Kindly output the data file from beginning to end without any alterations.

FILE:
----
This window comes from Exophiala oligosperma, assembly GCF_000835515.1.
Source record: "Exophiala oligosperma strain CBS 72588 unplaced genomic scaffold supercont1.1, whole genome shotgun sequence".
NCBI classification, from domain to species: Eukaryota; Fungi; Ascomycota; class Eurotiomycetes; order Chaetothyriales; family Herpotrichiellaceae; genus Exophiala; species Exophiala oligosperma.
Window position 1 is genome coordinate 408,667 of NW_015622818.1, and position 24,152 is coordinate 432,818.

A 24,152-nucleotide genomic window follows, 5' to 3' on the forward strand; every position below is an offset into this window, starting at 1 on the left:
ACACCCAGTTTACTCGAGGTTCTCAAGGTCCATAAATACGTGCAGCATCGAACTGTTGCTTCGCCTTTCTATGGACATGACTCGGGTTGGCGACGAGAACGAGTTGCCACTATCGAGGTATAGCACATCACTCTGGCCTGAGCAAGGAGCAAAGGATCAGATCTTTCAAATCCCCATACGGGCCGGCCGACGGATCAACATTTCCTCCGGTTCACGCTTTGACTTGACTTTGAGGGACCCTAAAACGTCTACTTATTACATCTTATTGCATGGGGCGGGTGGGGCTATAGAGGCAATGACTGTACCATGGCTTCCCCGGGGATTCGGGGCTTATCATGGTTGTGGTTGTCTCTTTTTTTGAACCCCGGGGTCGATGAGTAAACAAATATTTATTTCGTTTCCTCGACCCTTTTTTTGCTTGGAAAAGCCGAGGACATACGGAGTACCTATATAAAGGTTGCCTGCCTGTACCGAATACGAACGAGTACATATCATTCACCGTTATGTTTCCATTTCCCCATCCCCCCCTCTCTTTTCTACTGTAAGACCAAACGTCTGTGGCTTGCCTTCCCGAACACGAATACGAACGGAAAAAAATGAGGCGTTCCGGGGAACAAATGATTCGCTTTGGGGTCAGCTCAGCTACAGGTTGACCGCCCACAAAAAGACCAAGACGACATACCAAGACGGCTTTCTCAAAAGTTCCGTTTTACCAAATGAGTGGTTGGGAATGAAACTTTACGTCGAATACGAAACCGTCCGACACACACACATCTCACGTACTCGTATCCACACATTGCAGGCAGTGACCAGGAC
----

This window comes from Exophiala oligosperma, assembly GCF_000835515.1.
Source record: "Exophiala oligosperma strain CBS 72588 unplaced genomic scaffold supercont1.1, whole genome shotgun sequence".
NCBI classification, from domain to species: Eukaryota; Fungi; Ascomycota; class Eurotiomycetes; order Chaetothyriales; family Herpotrichiellaceae; genus Exophiala; species Exophiala oligosperma.
Window position 1 is genome coordinate 408,667 of NW_015622818.1, and position 24,152 is coordinate 432,818.

A 24,152-nucleotide genomic window follows, 5' to 3' on the forward strand; every position below is an offset into this window, starting at 1 on the left:
ACACCCAGTTTACTCGAGGTTCTCAAGGTCCATAAATACGTGCAGCATCGAACTGTTGCTTCGCCTTTCTATGGACATGACTCGGGTTGGCGACGAGAACGAGTTGCCACTATCGAGGTATAGCACATCACTCTGGCCTGAGCAAGGAGCAAAGGATCAGATCTTTCAAATCCCCATACGGGCCGGCCGACGGATCAACATTTCCTCCGGTTCACGCTTTGACTTGACTTTGAGGGACCCTAAAACGTCTACTTATTACATCTTATTGCATGGGGCGGGTGGGGCTATAGAGGCAATGACTGTACCATGGCTTCCCCGGGGATTCGGGGCTTATCATGGTTGTGGTTGTCTCTTTTTTTGAACCCCGGGGTCGATGAGTAAACAAATATTTATTTCGTTTCCTCGACCCTTTTTTTGCTTGGAAAAGCCGAGGACATACGGAGTACCTATATAAAGGTTGCCTGCCTGTACCGAATACGAACGAGTACATATCATTCACCGTTATGTTTCCATTTCCCCATCCCCCCCTCTCTTTTCTACTGTAAGACCAAACGTCTGTGGCTTGCCTTCCCGAACACGAATACGAACGGAAAAAAATGAGGCGTTCCGGGGAACAAATGATTCGCTTTGGGGTCAGCTCAGCTACAGGTTGACCGCCCACAAAAAGACCAAGACGACATACCAAGACGGCTTTCTCAAAAGTTCCGTTTTACCAAATGAGTGGTTGGGAATGAAACTTTACGTCGAATACGAAACCGTCCGACACACACACATCTCACGTACTCGTATCCACACATTGCAGGCAGTGACCAGGAC